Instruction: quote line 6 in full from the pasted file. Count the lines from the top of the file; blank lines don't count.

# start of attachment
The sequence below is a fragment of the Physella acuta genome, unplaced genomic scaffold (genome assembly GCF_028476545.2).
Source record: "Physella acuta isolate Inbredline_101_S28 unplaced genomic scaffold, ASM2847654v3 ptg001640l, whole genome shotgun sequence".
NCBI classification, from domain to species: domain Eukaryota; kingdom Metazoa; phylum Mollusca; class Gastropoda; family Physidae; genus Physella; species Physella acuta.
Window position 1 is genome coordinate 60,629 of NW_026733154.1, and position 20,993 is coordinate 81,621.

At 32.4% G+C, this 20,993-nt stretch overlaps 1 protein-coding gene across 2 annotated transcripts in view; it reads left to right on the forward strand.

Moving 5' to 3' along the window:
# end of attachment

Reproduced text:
Moving 5' to 3' along the window: